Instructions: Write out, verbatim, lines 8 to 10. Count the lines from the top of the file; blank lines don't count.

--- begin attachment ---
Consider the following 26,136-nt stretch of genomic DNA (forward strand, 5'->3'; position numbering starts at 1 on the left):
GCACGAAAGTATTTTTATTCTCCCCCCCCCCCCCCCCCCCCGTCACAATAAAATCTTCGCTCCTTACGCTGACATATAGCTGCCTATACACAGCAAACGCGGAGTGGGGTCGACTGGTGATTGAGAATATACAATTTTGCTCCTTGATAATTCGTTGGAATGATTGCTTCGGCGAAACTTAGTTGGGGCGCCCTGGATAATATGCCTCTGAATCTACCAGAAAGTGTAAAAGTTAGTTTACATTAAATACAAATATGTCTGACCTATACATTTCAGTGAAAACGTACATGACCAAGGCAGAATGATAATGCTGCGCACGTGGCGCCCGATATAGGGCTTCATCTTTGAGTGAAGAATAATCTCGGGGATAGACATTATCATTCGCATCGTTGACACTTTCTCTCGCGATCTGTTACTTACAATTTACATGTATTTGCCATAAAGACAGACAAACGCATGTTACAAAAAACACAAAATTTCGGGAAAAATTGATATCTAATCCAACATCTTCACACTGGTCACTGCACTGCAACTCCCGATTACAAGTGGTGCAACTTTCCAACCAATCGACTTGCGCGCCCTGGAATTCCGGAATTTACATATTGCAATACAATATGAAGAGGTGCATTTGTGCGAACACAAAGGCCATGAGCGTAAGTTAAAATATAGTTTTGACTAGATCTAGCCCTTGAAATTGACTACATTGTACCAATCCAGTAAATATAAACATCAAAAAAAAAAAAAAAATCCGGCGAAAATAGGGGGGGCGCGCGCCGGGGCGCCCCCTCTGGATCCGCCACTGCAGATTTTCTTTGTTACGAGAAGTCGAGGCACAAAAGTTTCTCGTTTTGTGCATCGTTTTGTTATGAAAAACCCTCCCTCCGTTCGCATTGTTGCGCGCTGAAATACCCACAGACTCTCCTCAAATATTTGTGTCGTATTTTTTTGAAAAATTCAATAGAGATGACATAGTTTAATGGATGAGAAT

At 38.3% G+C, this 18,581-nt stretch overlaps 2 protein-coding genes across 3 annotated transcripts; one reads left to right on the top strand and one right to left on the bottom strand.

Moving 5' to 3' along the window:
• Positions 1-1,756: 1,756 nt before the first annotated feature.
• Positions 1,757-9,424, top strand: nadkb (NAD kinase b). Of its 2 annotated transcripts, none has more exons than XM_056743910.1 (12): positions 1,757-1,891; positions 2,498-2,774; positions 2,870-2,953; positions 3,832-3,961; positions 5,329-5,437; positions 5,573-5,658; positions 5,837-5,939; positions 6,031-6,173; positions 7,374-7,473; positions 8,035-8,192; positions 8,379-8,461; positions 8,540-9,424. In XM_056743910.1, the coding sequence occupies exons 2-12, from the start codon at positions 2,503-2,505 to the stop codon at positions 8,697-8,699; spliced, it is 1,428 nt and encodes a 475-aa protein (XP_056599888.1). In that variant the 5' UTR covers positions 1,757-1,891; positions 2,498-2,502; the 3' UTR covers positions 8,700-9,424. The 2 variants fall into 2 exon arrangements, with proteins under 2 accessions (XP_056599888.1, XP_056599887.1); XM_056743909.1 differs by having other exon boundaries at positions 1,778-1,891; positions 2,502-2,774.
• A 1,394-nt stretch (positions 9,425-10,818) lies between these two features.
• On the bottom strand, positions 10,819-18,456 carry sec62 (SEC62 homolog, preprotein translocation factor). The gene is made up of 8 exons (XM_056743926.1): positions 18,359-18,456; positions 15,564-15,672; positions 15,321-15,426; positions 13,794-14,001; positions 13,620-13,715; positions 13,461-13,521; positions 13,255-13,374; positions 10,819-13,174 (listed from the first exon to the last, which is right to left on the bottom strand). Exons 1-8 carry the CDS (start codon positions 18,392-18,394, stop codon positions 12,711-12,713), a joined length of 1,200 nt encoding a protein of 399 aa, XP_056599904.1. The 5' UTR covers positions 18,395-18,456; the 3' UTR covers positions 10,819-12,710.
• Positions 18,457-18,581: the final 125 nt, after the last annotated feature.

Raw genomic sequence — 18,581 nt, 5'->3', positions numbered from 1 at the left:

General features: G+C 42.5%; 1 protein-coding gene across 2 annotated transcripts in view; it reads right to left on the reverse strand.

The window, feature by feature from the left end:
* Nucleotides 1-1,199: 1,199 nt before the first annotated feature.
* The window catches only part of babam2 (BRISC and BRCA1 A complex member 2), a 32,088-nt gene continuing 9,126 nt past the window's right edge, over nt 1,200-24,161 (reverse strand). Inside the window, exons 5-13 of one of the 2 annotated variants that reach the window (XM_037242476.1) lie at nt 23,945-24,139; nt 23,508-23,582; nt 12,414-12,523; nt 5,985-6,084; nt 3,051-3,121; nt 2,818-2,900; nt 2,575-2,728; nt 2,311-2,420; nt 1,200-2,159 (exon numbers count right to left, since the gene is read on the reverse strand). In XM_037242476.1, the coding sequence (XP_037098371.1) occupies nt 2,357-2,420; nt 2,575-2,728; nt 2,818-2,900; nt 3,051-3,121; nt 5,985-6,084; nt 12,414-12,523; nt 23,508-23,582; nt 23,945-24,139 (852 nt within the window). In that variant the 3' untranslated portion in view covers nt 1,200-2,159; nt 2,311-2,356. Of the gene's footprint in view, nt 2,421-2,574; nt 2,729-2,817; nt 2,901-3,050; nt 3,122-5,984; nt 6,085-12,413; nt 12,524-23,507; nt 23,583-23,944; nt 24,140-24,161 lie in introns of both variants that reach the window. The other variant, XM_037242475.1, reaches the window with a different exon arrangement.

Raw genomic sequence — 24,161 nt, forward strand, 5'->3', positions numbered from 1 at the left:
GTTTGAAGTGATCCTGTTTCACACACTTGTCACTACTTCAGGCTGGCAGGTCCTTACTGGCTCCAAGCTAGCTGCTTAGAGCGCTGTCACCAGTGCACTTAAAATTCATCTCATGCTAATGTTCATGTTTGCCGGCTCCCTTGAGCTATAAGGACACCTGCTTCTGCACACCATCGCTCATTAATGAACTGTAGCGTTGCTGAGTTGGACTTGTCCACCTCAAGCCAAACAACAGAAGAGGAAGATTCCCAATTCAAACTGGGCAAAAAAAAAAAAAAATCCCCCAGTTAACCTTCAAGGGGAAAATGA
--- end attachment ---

• On the bottom strand, positions 10,819-18,456 carry sec62 (SEC62 homolog, preprotein translocation factor). The gene is made up of 8 exons (XM_056743926.1): positions 18,359-18,456; positions 15,564-15,672; positions 15,321-15,426; positions 13,794-14,001; positions 13,620-13,715; positions 13,461-13,521; positions 13,255-13,374; positions 10,819-13,174 (listed from the first exon to the last, which is right to left on the bottom strand). Exons 1-8 carry the CDS (start codon positions 18,392-18,394, stop codon positions 12,711-12,713), a joined length of 1,200 nt encoding a protein of 399 aa, XP_056599904.1. The 5' UTR covers positions 18,395-18,456; the 3' UTR covers positions 10,819-12,710.
• Positions 18,457-18,581: the final 125 nt, after the last annotated feature.

Raw genomic sequence — 18,581 nt, 5'->3', positions numbered from 1 at the left: